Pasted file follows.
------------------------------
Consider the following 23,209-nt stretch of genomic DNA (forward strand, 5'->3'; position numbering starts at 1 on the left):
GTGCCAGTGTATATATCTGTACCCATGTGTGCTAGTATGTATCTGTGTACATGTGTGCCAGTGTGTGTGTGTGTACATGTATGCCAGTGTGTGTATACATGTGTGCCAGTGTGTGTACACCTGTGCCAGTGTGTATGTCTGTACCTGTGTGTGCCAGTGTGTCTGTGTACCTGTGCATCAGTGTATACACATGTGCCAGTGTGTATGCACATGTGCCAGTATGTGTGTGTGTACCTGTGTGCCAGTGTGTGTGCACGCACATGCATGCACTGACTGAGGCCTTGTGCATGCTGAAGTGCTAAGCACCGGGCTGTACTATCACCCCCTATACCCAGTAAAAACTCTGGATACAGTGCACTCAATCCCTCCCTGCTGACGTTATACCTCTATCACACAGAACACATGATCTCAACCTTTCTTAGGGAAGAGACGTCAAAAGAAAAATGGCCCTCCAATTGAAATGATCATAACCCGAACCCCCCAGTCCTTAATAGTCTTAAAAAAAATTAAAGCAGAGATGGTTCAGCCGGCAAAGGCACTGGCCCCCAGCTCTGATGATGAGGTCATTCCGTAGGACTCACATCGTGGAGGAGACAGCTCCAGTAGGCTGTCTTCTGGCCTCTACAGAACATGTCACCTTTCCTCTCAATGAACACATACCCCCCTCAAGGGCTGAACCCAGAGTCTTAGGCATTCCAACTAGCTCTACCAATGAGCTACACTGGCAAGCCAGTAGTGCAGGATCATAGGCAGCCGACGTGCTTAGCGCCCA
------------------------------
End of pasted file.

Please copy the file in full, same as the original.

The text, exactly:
Consider the following 23,209-nt stretch of genomic DNA (forward strand, 5'->3'; position numbering starts at 1 on the left):
GTGCCAGTGTATATATCTGTACCCATGTGTGCTAGTATGTATCTGTGTACATGTGTGCCAGTGTGTGTGTGTGTACATGTATGCCAGTGTGTGTATACATGTGTGCCAGTGTGTGTACACCTGTGCCAGTGTGTATGTCTGTACCTGTGTGTGCCAGTGTGTCTGTGTACCTGTGCATCAGTGTATACACATGTGCCAGTGTGTATGCACATGTGCCAGTATGTGTGTGTGTACCTGTGTGCCAGTGTGTGTGCACGCACATGCATGCACTGACTGAGGCCTTGTGCATGCTGAAGTGCTAAGCACCGGGCTGTACTATCACCCCCTATACCCAGTAAAAACTCTGGATACAGTGCACTCAATCCCTCCCTGCTGACGTTATACCTCTATCACACAGAACACATGATCTCAACCTTTCTTAGGGAAGAGACGTCAAAAGAAAAATGGCCCTCCAATTGAAATGATCATAACCCGAACCCCCCAGTCCTTAATAGTCTTAAAAAAAATTAAAGCAGAGATGGTTCAGCCGGCAAAGGCACTGGCCCCCAGCTCTGATGATGAGGTCATTCCGTAGGACTCACATCGTGGAGGAGACAGCTCCAGTAGGCTGTCTTCTGGCCTCTACAGAACATGTCACCTTTCCTCTCAATGAACACATACCCCCCTCAAGGGCTGAACCCAGAGTCTTAGGCATTCCAACTAGCTCTACCAATGAGCTACACTGGCAAGCCAGTAGTGCAGGATCATAGGCAGCCGACGTGCTTAGCGCCCA